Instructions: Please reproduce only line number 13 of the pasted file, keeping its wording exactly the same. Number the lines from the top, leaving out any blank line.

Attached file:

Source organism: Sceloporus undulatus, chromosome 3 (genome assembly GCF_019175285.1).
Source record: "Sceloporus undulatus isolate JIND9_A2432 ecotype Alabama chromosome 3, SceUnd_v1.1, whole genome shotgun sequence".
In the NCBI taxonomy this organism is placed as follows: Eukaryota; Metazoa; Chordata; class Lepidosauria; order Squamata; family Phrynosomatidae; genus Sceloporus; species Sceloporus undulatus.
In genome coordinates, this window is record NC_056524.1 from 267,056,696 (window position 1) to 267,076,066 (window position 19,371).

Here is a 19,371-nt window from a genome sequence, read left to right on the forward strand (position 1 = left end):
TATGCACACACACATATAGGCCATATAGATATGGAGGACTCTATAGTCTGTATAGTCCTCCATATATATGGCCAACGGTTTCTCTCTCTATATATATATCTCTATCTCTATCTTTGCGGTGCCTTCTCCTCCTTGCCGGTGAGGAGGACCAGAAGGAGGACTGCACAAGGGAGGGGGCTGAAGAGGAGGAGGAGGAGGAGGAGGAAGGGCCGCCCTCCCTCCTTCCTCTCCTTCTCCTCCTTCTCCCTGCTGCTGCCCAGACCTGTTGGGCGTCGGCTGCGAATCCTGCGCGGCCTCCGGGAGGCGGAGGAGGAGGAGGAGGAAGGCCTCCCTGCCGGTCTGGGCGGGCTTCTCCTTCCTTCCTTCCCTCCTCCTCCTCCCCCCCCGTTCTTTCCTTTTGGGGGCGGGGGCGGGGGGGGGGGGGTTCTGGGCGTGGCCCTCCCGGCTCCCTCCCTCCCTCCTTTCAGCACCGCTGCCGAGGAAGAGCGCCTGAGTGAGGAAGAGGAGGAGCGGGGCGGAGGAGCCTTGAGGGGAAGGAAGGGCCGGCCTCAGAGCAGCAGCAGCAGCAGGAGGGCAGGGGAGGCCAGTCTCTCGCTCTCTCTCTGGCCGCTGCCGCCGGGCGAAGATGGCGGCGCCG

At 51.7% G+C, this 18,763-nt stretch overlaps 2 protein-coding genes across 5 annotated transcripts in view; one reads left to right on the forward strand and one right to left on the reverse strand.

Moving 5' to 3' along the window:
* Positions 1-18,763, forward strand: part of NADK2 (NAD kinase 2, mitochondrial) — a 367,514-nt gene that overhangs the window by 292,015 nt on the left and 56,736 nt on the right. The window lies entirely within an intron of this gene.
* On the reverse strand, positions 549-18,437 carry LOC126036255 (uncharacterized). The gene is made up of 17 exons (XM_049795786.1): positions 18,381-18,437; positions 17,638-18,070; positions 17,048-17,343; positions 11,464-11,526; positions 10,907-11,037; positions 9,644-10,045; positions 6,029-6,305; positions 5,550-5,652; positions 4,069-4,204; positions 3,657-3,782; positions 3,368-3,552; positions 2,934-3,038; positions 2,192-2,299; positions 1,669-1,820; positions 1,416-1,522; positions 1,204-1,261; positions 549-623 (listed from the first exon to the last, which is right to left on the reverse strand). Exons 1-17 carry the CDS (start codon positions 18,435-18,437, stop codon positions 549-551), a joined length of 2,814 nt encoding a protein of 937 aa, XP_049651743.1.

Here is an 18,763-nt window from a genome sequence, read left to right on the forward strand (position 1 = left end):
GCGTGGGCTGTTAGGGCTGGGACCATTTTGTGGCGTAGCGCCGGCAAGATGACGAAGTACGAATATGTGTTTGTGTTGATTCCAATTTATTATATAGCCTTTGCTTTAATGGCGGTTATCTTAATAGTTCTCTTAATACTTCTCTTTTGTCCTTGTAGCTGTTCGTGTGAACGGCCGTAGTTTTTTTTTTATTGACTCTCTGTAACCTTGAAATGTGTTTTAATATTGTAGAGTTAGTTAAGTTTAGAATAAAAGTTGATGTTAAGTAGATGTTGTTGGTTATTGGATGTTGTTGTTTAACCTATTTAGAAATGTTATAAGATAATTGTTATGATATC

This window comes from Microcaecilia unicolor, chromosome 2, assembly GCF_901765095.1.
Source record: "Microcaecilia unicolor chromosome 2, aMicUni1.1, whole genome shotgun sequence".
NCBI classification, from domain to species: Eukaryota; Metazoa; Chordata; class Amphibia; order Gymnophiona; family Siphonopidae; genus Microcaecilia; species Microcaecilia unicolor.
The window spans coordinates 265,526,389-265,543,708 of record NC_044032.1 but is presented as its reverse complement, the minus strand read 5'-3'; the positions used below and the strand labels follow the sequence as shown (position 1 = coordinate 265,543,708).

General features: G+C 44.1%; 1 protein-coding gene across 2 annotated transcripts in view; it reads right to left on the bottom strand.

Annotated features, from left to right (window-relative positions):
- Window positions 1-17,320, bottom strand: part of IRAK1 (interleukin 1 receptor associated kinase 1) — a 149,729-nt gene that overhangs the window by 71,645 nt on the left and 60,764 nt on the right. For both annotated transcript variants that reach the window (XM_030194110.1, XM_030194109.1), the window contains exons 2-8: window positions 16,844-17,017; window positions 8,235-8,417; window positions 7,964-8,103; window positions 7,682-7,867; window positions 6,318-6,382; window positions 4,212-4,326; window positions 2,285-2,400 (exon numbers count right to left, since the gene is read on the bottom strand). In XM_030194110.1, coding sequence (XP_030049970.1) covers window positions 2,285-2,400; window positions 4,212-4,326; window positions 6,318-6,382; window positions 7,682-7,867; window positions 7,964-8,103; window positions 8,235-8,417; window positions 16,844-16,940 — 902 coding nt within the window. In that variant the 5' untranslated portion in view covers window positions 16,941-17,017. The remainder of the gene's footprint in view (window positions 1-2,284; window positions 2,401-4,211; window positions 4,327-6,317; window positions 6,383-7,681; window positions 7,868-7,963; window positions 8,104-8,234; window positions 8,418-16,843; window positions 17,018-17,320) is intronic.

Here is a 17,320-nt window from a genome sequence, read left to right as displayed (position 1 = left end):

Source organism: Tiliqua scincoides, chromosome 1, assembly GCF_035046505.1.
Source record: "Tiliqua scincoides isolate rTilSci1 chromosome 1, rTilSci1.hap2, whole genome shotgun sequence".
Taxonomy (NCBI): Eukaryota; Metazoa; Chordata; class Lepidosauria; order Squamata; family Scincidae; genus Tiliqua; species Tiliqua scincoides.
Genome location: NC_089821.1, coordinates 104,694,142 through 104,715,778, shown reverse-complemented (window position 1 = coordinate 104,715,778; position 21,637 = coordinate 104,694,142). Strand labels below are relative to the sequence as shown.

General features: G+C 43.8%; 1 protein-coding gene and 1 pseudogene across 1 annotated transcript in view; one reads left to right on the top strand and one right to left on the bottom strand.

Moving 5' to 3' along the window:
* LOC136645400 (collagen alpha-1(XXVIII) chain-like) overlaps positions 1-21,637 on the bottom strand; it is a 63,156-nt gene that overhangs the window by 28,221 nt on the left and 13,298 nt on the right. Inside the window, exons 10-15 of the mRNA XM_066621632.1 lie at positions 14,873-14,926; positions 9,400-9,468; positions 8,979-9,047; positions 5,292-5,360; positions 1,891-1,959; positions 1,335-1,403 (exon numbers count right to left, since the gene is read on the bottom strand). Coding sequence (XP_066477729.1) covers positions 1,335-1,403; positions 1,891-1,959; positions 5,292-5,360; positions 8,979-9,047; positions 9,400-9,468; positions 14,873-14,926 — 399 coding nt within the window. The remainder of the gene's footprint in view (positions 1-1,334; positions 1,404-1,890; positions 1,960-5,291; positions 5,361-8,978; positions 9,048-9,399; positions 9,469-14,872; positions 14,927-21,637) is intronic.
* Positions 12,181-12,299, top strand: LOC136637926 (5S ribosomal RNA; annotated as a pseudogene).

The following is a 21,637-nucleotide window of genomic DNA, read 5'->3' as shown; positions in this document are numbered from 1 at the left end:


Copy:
This window comes from Microcaecilia unicolor, chromosome 2, assembly GCF_901765095.1.